Cycles

The following is a short called “Cycles” by me, Evin Hughes.

“…before we were told that the cicadas had not died, that they’d only moved on through another cycle of life, before we learned that we were already living our last one…”
~Excerpt from “Cycles” by Evin Hughes

We called them kayds because we were at that age when wasting time on extra syllables didn’t seem to make any sense. Kayds. Cicadas. We knew what we meant.

We picked the lower ones first, delicately working the bark around the thin film of shell so as to not rive the legs from the body. We had to get them before our dog Bozo found his way out of the house; she liked to claw them down and chew them up. We didn’t understand her sense of humor.

We piled the carcasses into a recycled-cardboard shoebox like a tomb, painstakingly collecting each fragile remains from the group of pine trees that shaded the backyard. We were gods, saints of war picking up the dead off the coarse vertical battlefields to put them to rest; we weren’t sure of the cause the kayds had given their lives for, only that we’d heard the lure of their clarions, the clash of swords, the moans of mortal blows, and the songs of lament—our ear witnessed it all yesterday when ma said it was too dark for us to play outside. She wanted us to remain neutral.

When we’d asked the reverend—where’s Heaven?—he’d pointed up, so one of us climbed, pushing his body weight equally against two close trees to inch up, and the other handed up the shoebox.

Before we learned the importance of syllables, discovered the invention of the latter, before Bozo bit the doggie dust to the swerve of the neighbors pick-up, before we got our first real earfuls of war in Iraq, before we were told that the cicadas had not died, that they’d only moved on through another cycle of life, before we learned that we were already living our last one, we arranged the fallen kayds in a uniform row just beneath the pine tree limbs, the needles, the cones.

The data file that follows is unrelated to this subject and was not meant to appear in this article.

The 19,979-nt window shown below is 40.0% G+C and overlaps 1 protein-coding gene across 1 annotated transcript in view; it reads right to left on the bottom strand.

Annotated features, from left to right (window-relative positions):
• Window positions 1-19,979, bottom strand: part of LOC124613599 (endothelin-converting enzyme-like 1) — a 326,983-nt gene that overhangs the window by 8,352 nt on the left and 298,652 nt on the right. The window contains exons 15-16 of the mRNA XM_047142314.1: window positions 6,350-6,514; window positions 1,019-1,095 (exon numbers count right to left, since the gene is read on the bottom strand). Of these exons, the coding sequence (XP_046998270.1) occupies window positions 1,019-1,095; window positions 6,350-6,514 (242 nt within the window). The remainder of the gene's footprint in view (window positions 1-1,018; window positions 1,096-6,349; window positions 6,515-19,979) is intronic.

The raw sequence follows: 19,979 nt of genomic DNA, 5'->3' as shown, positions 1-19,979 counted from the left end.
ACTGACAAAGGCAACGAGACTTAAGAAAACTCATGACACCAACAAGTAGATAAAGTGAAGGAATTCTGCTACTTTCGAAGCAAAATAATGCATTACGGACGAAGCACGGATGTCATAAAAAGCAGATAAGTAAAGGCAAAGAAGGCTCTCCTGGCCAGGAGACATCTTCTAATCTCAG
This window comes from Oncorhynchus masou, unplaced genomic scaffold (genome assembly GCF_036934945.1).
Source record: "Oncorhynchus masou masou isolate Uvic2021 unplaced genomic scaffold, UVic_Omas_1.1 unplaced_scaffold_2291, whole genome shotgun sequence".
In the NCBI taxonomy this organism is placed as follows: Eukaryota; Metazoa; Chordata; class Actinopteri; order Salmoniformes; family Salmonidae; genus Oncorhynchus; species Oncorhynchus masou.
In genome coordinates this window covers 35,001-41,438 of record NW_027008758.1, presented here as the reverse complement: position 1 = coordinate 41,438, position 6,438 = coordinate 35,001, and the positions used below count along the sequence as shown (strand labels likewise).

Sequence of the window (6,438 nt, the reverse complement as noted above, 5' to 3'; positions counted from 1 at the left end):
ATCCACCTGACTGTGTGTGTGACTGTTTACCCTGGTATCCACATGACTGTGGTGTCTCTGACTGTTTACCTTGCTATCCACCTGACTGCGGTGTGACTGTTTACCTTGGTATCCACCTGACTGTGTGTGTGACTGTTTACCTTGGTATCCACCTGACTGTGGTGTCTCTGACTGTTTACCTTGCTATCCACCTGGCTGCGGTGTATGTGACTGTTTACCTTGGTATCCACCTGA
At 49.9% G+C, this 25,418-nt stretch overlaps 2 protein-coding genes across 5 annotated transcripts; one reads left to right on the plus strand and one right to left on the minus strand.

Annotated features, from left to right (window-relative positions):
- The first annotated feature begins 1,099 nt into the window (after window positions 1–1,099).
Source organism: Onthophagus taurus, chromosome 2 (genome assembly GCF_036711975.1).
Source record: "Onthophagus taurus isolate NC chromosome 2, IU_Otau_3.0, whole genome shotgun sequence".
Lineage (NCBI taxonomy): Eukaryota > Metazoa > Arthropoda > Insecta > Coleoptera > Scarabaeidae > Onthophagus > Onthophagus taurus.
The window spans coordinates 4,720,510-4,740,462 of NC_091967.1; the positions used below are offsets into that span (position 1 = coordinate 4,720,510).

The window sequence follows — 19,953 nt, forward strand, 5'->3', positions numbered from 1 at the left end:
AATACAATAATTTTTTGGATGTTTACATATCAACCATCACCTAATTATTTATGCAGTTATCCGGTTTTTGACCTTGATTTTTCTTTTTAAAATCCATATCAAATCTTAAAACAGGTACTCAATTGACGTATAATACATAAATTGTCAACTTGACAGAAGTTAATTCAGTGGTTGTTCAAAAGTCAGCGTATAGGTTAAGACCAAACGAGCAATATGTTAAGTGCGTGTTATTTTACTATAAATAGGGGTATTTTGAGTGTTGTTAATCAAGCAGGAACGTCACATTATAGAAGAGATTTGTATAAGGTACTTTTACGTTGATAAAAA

A moment later Bozo escaped out of the back door, a pratfall down the steps. Ma watched from the porch as we climbed down, too afraid of the kayds to come any closer. She knew how illusory our quests were but she kept her syllables to herself.

“They’re in Heaven now,” one of us said, “So they’ll live forever.”

Bozo laughed. She’d never heard that one before.

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About evinhughes

I am a graduate of Georgia Southern University located in Statesboro Georgia. I have a bachelors degree in Information Technology and a bachelors in Writing and Linguistics.
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